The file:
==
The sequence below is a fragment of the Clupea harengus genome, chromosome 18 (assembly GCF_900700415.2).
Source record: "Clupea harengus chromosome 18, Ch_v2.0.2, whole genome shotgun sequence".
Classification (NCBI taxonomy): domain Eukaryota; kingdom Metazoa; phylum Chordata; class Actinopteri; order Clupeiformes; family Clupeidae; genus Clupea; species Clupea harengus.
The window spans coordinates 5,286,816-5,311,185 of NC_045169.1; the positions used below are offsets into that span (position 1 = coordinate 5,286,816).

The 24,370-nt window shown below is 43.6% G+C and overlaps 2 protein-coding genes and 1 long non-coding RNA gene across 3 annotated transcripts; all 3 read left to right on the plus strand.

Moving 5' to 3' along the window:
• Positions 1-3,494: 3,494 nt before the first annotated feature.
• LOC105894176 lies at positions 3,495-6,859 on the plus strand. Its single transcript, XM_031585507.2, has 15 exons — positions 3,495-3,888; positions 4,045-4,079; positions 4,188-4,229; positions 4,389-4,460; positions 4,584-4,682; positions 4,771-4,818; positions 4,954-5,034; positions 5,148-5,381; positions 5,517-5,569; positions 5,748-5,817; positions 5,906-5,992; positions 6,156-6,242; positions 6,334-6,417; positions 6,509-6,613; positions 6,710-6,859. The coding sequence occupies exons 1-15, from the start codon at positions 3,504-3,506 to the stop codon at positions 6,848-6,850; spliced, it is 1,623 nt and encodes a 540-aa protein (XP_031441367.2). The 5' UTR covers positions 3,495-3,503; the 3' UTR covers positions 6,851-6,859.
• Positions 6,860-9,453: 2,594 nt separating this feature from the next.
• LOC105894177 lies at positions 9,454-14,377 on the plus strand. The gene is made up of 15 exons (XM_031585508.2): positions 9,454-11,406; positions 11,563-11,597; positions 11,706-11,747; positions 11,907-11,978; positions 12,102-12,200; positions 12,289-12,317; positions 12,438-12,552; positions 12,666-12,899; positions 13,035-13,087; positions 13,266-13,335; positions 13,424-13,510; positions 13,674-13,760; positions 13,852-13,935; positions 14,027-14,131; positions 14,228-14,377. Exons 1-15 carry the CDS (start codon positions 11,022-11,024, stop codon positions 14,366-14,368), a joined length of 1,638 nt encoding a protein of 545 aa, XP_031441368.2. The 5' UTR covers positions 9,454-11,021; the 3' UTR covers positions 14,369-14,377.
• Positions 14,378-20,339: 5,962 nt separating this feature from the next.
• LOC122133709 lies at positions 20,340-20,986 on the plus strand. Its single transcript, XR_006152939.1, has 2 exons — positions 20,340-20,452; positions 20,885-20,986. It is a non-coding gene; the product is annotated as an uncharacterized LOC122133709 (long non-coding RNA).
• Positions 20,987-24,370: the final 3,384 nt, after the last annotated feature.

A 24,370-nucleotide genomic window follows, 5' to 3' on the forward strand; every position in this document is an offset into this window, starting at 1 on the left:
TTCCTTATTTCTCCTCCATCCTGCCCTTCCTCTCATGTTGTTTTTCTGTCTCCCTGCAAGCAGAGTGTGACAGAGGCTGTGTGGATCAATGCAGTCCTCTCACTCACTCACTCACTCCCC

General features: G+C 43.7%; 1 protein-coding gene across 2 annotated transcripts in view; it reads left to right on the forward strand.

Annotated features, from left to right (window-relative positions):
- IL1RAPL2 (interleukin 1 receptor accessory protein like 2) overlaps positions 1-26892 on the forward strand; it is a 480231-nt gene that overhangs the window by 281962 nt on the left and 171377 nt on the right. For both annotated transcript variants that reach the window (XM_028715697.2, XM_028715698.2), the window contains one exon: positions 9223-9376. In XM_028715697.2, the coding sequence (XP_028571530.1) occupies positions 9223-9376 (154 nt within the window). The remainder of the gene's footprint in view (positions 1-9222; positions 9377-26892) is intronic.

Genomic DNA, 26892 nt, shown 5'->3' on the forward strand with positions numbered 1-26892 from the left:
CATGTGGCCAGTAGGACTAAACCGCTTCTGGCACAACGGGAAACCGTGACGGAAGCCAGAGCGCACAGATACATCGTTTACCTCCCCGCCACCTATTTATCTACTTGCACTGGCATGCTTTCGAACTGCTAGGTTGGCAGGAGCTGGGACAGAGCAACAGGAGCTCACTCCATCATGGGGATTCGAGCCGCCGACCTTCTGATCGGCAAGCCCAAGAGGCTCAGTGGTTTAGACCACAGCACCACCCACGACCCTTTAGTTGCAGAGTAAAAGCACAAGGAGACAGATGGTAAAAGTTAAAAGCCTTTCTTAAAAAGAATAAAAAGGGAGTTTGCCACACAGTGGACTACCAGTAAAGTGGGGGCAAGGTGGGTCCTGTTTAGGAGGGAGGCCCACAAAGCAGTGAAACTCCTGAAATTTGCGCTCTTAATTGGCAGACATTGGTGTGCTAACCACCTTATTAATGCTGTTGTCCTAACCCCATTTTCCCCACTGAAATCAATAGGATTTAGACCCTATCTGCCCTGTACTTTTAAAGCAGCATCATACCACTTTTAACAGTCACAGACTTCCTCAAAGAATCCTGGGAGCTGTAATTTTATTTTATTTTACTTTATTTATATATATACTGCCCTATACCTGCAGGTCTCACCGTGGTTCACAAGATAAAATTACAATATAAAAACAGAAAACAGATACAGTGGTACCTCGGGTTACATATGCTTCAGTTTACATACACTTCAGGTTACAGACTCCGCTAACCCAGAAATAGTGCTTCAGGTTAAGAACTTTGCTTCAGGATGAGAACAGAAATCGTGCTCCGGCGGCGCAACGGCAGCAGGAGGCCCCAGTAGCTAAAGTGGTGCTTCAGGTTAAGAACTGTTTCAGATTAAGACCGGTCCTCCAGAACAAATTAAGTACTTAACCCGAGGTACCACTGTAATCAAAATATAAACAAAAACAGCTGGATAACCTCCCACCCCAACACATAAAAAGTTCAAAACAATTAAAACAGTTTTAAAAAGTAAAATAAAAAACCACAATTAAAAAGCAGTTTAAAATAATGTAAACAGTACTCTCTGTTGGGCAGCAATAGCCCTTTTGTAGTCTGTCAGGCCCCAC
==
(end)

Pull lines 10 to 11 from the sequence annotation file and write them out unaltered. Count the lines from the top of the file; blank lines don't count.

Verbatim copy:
• LOC105894177 lies at positions 9,454-14,377 on the plus strand. The gene is made up of 15 exons (XM_031585508.2): positions 9,454-11,406; positions 11,563-11,597; positions 11,706-11,747; positions 11,907-11,978; positions 12,102-12,200; positions 12,289-12,317; positions 12,438-12,552; positions 12,666-12,899; positions 13,035-13,087; positions 13,266-13,335; positions 13,424-13,510; positions 13,674-13,760; positions 13,852-13,935; positions 14,027-14,131; positions 14,228-14,377. Exons 1-15 carry the CDS (start codon positions 11,022-11,024, stop codon positions 14,366-14,368), a joined length of 1,638 nt encoding a protein of 545 aa, XP_031441368.2. The 5' UTR covers positions 9,454-11,021; the 3' UTR covers positions 14,369-14,377.
• Positions 14,378-20,339: 5,962 nt separating this feature from the next.